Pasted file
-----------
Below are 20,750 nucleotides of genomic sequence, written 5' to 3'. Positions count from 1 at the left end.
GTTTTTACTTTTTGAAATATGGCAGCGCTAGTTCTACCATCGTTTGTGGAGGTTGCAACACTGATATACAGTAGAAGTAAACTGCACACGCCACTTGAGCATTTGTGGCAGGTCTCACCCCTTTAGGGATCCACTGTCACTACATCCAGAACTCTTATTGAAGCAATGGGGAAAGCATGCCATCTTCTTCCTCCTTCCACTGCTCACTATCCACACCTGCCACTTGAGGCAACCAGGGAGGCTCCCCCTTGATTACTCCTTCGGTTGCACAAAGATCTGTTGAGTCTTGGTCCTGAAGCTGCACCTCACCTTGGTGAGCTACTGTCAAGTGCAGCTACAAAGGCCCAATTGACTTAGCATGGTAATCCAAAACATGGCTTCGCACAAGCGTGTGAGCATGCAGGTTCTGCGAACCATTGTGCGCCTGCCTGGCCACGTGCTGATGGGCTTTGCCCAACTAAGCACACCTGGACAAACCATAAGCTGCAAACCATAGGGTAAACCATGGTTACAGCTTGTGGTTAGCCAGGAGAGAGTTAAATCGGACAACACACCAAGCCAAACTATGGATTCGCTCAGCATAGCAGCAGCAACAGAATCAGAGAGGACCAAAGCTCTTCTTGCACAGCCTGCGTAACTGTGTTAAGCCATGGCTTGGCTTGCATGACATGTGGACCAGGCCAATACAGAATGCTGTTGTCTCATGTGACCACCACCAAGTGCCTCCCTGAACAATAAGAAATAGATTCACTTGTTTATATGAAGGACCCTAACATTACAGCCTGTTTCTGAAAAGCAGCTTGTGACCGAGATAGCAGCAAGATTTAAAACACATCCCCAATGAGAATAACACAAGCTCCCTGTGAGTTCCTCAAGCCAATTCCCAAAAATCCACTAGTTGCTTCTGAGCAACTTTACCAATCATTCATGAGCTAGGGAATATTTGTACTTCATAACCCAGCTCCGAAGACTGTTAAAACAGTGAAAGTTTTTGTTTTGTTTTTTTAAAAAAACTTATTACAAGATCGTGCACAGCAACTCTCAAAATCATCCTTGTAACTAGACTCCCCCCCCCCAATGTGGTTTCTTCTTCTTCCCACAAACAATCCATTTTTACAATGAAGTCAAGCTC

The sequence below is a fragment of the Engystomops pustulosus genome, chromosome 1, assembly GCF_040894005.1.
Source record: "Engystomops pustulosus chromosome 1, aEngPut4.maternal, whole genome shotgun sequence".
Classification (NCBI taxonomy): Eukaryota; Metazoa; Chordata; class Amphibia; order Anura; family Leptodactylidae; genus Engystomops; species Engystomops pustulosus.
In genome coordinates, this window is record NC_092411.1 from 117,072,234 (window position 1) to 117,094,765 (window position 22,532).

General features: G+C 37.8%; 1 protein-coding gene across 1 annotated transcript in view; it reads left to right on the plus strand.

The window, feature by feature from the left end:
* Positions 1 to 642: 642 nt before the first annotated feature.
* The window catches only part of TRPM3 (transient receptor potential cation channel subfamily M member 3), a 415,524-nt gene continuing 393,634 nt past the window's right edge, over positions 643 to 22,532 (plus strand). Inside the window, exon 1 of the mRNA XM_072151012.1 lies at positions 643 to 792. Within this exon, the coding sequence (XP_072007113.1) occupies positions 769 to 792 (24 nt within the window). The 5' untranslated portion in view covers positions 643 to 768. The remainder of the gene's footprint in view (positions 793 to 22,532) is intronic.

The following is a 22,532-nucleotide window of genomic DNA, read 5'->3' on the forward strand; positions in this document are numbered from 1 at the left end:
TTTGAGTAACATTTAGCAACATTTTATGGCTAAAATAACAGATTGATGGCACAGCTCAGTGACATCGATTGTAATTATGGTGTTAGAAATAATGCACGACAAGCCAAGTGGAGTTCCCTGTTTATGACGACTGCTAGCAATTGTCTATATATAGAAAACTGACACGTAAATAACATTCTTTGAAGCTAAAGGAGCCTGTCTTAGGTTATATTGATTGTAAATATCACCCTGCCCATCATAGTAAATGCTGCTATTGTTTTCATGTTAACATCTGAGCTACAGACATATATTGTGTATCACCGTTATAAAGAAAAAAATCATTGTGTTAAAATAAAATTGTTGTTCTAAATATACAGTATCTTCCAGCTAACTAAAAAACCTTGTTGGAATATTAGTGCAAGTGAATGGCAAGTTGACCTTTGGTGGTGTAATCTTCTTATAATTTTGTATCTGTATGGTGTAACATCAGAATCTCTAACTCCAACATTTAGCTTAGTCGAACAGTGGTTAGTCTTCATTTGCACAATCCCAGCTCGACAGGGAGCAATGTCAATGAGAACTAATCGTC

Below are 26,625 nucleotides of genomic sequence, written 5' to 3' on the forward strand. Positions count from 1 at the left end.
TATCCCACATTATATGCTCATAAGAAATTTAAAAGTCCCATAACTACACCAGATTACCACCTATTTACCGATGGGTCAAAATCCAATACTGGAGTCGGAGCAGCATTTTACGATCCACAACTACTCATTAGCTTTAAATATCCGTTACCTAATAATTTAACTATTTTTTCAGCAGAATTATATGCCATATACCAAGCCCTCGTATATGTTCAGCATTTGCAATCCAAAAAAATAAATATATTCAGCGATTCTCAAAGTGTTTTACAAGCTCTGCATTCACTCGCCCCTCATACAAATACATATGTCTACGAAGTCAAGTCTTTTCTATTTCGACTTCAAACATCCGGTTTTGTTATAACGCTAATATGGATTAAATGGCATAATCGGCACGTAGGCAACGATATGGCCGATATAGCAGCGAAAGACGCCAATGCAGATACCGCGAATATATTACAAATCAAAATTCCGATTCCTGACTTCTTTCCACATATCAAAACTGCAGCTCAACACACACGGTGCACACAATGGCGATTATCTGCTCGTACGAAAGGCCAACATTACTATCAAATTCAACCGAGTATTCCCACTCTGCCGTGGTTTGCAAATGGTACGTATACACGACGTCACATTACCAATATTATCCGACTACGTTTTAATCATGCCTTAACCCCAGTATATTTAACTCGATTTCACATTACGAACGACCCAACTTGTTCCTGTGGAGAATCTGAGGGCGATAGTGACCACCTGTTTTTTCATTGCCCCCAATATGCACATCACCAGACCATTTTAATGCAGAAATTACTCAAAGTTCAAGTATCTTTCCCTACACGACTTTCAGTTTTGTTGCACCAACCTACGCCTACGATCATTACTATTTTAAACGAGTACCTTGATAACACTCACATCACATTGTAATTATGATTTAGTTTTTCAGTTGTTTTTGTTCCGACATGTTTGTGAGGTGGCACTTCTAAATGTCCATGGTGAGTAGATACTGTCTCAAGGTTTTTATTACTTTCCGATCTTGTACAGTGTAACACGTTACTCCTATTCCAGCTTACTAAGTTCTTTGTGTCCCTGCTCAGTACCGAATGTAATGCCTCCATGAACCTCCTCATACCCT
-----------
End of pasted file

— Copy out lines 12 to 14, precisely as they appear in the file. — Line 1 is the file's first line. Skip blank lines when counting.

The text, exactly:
TTTGAGTAACATTTAGCAACATTTTATGGCTAAAATAACAGATTGATGGCACAGCTCAGTGACATCGATTGTAATTATGGTGTTAGAAATAATGCACGACAAGCCAAGTGGAGTTCCCTGTTTATGACGACTGCTAGCAATTGTCTATATATAGAAAACTGACACGTAAATAACATTCTTTGAAGCTAAAGGAGCCTGTCTTAGGTTATATTGATTGTAAATATCACCCTGCCCATCATAGTAAATGCTGCTATTGTTTTCATGTTAACATCTGAGCTACAGACATATATTGTGTATCACCGTTATAAAGAAAAAAATCATTGTGTTAAAATAAAATTGTTGTTCTAAATATACAGTATCTTCCAGCTAACTAAAAAACCTTGTTGGAATATTAGTGCAAGTGAATGGCAAGTTGACCTTTGGTGGTGTAATCTTCTTATAATTTTGTATCTGTATGGTGTAACATCAGAATCTCTAACTCCAACATTTAGCTTAGTCGAACAGTGGTTAGTCTTCATTTGCACAATCCCAGCTCGACAGGGAGCAATGTCAATGAGAACTAATCGTC

Below are 26,625 nucleotides of genomic sequence, written 5' to 3' on the forward strand. Positions count from 1 at the left end.
TATCCCACATTATATGCTCATAAGAAATTTAAAAGTCCCATAACTACACCAGATTACCACCTATTTACCGATGGGTCAAAATCCAATACTGGAGTCGGAGCAGCATTTTACGATCCACAACTACTCATTAGCTTTAAATATCCGTTACCTAATAATTTAACTATTTTTTCAGCAGAATTATATGCCATATACCAAGCCCTCGTATATGTTCAGCATTTGCAATCCAAAAAAATAAATATATTCAGCGATTCTCAAAGTGTTTTACAAGCTCTGCATTCACTCGCCCCTCATACAAATACATATGTCTACGAAGTCAAGTCTTTTCTATTTCGACTTCAAACATCCGGTTTTGTTATAACGCTAATATGGATTAAATGGCATAATCGGCACGTAGGCAACGATATGGCCGATATAGCAGCGAAAGACGCCAATGCAGATACCGCGAATATATTACAAATCAAAATTCCGATTCCTGACTTCTTTCCACATATCAAAACTGCAGCTCAACACACACGGTGCACACAATGGCGATTATCTGCTCGTACGAAAGGCCAACATTACTATCAAATTCAACCGAGTATTCCCACTCTGCCGTGGTTTGCAAATGGTACGTATACACGACGTCACATTACCAATATTATCCGACTACGTTTTAATCATGCCTTAACCCCAGTATATTTAACTCGATTTCACATTACGAACGACCCAACTTGTTCCTGTGGAGAATCTGAGGGCGATAGTGACCACCTGTTTTTTCATTGCCCCCAATATGCACATCACCAGACCATTTTAATGCAGAAATTACTCAAAGTTCAAGTATCTTTCCCTACACGACTTTCAGTTTTGTTGCACCAACCTACGCCTACGATCATTACTATTTTAAACGAGTACCTTGATAACACTCACATCACATTGTAATTATGATTTAGTTTTTCAGTTGTTTTTGTTCCGACATGTTTGTGAGGTGGCACTTCTAAATGTCCATGGTGAGTAGATACTGTCTCAAGGTTTTTATTACTTTCCGATCTTGTACAGTGTAACACGTTACTCCTATTCCAGCTTACTAAGTTCTTTGTGTCCCTGCTCAGTACCGAATGTAATGCCTCCATGAACCTCCTCATACCCT